Frugal Wedding Tips

When planning a wedding, there are ways you can be frugal. One of them is to make your invitations instead of getting them made. Buy pretty printer paper, type them up, and decorate them with your personality. People never notice the difference and it's so much cheaper.

Another thing you can do is have family members help with setting up. Your nieces and nephews think they are playing when making paper mache flowers and folding napkins.

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Although these ideas may seems a little too cheap, no one notices that there is anything different and studies have shown that people like when the bride and groom use their own creativity in a wedding!

By Claire Bear from Columbus, OH

November 3, 20100 found this helpful
Top Comment

I can't vouch for the frugality of my daughter's wedding, but I do know it seemed to be a "neighborhood affair." One neighbor's wedding present was the whole hog for the pulled pork, which they served on large croissants. The rest of the food was mostly various chips, cheese cubes and a couple of kinds of hummus (which I think was the most expensive food served, except maybe for the croissants.)

Another group of friends, a classical quintet, provided the wedding music. The reception music was simply a CD player or something of the sort, I think. They designed their own invitations, and I believe they got a deal from the printer who duplicated them.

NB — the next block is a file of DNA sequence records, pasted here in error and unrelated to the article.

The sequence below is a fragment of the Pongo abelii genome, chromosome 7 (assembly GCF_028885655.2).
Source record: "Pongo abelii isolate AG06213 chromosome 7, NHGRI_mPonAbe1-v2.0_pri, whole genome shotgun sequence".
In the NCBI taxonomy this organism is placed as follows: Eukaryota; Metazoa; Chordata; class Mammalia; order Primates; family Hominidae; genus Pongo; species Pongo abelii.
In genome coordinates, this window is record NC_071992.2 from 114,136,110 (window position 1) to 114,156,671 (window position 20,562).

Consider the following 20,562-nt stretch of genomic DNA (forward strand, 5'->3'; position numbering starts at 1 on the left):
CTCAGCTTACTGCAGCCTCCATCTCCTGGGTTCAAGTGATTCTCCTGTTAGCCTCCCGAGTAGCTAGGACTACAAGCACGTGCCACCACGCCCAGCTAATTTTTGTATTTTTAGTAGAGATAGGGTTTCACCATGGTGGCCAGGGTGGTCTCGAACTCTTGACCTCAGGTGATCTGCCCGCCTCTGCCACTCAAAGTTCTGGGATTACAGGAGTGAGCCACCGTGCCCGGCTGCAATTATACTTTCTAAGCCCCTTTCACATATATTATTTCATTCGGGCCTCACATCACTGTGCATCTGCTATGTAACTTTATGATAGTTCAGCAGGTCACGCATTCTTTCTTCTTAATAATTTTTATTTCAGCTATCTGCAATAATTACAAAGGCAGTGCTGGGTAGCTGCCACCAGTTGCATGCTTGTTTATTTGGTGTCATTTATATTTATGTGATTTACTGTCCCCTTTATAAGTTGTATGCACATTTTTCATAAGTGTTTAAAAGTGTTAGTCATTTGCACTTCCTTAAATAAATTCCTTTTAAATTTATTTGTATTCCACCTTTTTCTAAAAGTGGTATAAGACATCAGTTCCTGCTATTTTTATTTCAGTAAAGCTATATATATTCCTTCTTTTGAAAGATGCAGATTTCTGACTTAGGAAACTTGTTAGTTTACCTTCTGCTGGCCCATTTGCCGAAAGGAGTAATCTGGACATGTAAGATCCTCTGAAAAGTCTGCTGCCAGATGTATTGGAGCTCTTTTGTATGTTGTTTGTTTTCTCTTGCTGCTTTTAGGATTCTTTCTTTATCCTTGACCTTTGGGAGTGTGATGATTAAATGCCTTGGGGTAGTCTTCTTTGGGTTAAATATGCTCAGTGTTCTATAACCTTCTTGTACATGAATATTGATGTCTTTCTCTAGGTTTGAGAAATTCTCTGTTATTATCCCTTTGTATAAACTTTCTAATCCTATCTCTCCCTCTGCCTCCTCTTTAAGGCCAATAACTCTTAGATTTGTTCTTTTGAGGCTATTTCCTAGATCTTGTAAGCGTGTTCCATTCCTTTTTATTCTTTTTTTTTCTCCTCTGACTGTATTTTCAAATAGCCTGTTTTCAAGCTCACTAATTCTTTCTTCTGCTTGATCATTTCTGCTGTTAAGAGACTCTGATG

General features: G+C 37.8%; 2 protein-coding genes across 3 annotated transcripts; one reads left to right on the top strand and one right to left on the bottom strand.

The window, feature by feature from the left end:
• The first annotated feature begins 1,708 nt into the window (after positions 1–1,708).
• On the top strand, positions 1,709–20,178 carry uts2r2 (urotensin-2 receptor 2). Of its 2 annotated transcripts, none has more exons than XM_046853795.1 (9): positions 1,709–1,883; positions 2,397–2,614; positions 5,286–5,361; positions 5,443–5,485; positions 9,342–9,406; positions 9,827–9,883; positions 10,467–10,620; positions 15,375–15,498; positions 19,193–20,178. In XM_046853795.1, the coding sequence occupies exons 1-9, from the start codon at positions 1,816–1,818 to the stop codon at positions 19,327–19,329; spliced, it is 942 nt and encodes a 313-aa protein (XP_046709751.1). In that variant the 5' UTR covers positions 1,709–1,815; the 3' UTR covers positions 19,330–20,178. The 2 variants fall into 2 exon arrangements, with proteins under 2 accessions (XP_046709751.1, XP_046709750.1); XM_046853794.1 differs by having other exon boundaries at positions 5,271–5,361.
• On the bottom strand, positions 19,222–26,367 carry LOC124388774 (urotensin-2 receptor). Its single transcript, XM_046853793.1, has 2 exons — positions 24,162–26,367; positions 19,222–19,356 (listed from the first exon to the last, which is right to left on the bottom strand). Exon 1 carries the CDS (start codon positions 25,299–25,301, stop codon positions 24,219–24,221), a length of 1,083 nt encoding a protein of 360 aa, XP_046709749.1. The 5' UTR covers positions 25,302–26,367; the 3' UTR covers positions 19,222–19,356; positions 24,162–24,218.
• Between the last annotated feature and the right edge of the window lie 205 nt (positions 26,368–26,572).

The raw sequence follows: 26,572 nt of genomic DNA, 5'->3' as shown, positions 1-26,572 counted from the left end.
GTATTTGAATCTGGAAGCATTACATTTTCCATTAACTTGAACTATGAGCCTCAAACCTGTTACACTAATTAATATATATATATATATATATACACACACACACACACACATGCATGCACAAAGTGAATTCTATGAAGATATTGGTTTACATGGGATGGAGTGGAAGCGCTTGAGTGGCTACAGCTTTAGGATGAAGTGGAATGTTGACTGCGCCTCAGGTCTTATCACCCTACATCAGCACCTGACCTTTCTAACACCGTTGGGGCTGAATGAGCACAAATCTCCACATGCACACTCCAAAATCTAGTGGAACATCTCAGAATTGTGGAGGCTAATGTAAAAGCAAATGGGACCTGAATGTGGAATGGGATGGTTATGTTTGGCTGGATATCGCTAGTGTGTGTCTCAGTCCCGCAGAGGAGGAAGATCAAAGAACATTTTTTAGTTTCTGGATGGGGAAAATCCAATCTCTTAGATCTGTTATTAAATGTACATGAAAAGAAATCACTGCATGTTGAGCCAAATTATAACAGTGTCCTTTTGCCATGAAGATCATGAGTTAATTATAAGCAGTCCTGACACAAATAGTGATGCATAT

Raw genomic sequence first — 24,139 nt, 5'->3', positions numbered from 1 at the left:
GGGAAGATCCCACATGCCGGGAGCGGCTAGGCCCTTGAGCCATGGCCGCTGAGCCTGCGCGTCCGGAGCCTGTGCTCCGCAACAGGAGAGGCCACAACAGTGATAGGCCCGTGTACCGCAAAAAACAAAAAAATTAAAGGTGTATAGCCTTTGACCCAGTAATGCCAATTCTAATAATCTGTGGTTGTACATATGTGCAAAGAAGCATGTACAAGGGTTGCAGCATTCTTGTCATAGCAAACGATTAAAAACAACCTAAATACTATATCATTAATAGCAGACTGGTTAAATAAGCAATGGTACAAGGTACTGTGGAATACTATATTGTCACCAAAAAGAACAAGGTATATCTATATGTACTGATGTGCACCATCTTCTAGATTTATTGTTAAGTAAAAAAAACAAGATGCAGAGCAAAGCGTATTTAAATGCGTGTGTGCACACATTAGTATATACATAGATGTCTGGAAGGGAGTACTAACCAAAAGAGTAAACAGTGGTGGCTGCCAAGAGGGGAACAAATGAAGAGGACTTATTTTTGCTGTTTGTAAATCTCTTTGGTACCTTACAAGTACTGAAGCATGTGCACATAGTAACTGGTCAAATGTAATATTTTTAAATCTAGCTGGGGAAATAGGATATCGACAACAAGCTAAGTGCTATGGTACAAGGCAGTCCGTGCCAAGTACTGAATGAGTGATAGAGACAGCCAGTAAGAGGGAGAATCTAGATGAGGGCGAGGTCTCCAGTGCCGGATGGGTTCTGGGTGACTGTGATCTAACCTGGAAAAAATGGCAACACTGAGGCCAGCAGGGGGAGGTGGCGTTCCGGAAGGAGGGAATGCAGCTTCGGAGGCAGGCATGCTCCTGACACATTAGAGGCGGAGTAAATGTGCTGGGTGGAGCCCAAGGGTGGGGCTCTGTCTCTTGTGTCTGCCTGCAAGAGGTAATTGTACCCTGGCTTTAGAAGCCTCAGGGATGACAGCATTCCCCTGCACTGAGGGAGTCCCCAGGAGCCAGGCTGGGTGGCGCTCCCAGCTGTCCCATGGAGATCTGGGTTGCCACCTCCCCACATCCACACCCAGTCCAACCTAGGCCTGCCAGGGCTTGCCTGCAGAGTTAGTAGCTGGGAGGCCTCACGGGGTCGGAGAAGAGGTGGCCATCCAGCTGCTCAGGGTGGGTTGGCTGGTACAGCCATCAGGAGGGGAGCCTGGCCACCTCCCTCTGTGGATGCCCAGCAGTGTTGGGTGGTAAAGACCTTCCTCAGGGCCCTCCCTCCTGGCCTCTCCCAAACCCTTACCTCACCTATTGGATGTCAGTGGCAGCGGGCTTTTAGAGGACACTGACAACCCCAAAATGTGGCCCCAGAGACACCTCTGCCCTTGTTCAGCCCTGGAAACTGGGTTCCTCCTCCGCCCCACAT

The party favors were the unique thing I remember best. My daughter and son-in-law found origami patterns online and printed enough of them to allow each of the 150 or so guests to take home their own creation. They cut off the excess paper, rolled each printed page into a small scroll and tied it with a thin ribbon.

Last but not least, the wedding and reception were in my son-in-law's parents' back yard, so there were no rental costs for the venue.

My oldest son took the super-frugal route this past August: they almost eloped, lol! The wedding was at the county courthouse, with a post-wedding lunch at a local Mexican restaurant. Everyone paid their own way. My youngest son's wedding was also in his in-laws' backyard, too, but the reception was in a local party room that used to be a roller skating rink. Subway sandwiches and fruit punch were served. Too bad he forgot his sister's pineapple allergy; she had to request bottled water. Sigh, "pobody's nerfect," I guess. Anyway, I hope this gives you some ideas!

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November 3, 20100 found this helpful

People do notice the difference. engraved invitations are one thing and homemade is another. Do yourself a favor and make them very original and personalized and something that could not come from the professional invitation companies. Just do not fool yourself into thinking no one notices, they do. Just make certain they notice how original and personal and different they are. Don't fool, yourself into thinking no one notices these things they do.

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August 15, 20140 found this helpful

In our grandparents day, there were no wedding planners, etc. You, family, and friends did everything. Cleaning before and after, Flowers, dresses, suits, preacher, music, food, drink, everything, even Chivary was quite common in the Appalachian Mountains. It described the activity as part of a post wedding ceremony where the bride and groom were teased and pranks were played on their wedding night.

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